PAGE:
Why count?

In this week’s Parsha, we read about preparing for entry into the land of Israel. In twenty days, we would cross the river Jordan and begin our conquest of the land. It was now time to begin organising ourselves into regiments, separating the conscripted men from those who were exempt from fighting. The first stage of this process was the census. Its goal was to inform the commanders of the numbers of troops that would be enlisted, enabling them to organise their forces efficiently. This census was militarily motivated.

In hindsight, this census was a complete waste of time; the numbers were never relevant because the Israelites never formed those legions and never fought those battles with those numbers. In a few weeks we will read that the Israelites are destined to wander in the wilderness for 40 years, replenishing the generation that would have been ready to enter the land and fight for it.

Even though we weren’t to know it at the time, Hashem knew that the Israelites weren’t going to enter the land, so why ask them to perform an ostensibly meaningless task of taking a census?

I think the answer is that we need to prepare for the future, but live in the present.

There is an interesting question that was asked of a Rabbi known as the Radvaz (1479-1573, Spain, Egypt): “A prisoner was told that he may leave one day during the year to pray with a Minyan. What day should he choose?”

My natural response would be Yom Kippur or possibly Pesach, but the Radvaz answered that he should take the first available opportunity. This is for two reasons:

  1. We don’t know the real reward for Mitzvot and who is to say that prayer on Yom Kippur is more important than on a regular day?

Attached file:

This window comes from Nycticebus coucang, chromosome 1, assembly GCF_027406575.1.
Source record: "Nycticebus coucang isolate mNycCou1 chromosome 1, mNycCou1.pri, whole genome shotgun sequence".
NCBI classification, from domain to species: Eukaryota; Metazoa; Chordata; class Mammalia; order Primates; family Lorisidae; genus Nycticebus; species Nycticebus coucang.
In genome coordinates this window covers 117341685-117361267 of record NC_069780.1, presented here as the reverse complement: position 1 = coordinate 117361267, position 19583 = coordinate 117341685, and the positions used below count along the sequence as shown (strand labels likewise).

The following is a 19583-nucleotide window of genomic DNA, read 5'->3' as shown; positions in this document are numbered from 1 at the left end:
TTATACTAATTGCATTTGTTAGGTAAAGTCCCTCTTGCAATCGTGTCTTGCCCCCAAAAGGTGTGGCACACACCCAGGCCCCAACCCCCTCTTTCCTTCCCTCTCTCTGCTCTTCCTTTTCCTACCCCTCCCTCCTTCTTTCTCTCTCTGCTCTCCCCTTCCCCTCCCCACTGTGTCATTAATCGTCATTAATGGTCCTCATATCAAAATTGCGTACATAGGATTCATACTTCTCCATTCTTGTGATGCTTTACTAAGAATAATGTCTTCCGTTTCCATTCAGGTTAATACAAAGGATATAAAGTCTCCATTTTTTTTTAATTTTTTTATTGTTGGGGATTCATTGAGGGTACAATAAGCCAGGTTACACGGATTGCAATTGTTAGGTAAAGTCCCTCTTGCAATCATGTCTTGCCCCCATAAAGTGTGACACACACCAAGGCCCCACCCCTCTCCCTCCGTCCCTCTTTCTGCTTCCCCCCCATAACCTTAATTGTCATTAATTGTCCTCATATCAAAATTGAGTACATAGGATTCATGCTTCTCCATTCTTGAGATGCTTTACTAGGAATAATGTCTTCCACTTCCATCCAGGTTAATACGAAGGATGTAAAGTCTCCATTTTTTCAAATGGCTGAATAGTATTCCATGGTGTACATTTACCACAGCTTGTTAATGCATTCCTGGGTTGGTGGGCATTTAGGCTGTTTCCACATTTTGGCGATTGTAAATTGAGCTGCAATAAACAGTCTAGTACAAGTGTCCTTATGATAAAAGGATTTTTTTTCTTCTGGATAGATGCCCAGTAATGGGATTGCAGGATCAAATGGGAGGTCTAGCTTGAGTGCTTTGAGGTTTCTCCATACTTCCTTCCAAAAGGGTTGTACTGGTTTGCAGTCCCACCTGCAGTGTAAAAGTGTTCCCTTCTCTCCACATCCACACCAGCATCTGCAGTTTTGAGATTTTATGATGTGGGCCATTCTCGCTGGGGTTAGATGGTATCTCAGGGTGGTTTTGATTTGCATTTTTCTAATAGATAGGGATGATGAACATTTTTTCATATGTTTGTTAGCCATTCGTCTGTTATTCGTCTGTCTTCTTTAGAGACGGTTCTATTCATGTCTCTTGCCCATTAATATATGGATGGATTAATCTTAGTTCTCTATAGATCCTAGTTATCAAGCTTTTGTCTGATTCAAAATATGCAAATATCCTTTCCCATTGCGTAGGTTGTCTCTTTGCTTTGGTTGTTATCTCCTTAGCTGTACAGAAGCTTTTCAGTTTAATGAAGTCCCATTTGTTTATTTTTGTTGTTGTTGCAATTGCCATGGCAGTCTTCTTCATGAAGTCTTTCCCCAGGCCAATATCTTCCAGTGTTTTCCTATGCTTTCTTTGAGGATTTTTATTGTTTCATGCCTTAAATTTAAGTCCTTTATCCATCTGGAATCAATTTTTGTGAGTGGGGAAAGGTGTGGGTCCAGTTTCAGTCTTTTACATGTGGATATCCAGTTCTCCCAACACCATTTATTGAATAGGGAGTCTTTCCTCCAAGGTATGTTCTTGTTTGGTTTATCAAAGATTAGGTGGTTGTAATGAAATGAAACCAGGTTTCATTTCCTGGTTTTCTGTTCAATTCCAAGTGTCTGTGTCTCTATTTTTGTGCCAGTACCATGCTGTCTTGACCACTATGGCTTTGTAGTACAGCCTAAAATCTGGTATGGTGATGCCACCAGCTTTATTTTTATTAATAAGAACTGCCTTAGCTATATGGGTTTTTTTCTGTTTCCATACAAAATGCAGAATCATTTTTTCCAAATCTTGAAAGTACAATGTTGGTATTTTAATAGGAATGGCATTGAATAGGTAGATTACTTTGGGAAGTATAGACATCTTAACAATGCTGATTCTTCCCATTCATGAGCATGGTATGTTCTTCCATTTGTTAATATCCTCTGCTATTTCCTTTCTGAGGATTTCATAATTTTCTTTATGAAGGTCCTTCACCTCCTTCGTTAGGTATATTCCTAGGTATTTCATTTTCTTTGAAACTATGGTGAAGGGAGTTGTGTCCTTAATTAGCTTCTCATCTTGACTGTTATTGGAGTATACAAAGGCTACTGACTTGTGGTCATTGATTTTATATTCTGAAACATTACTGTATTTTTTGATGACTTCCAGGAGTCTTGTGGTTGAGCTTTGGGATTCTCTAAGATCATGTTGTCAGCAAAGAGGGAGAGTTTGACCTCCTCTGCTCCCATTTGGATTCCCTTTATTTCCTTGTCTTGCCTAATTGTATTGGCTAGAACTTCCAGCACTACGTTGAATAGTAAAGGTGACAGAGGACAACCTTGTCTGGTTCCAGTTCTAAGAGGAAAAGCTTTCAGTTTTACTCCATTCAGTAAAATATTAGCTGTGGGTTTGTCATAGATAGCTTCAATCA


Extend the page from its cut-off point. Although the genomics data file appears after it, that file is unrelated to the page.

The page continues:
2. We don’t know what tomorrow brings. If you can perform a mitzvah now in a simple manner or in a ‘better’ way later, you should take the first opportunity − because we must plan for the future but live in the present.

We don’t know what will happen tomorrow, but I do know what is happening now. I cannot predict the future with certainty, but I have clarity about the present.

To quote Ethics of the Fathers, “Don’t say that I will study when I am free; perhaps you will never be free.”

About the Author
Rabbi Krebs was born to a traditional family in Johannesburg, South Africa. In 1997 he and his entire family moved to Sydney where he studied a BCom -Finance and Information Systems- at the University of New South Wales. It was during this time that he decided to explore his Jewish roots and spent time at Yeshiva in the old city of Jerusalem. Upon completing his degree Rabbi Krebs made Aliya to Israel where he has served in the Israeli defence force. He initially studied in the famed Yeshivat Har Etzion under the tutelage of Rabbi Aaron Lichtenstein. His subsequently began studying for his semicha under Rabbi Shlomo Riskin and Rabbi Chaim Brovender at Yeshivat Hamivtar, Efrat. In 2007 Rabbi Krebs was appointed as the fulltime Rabbi of Kehillat Masada. He is a qualified Psychotherapist and Professional mediator.
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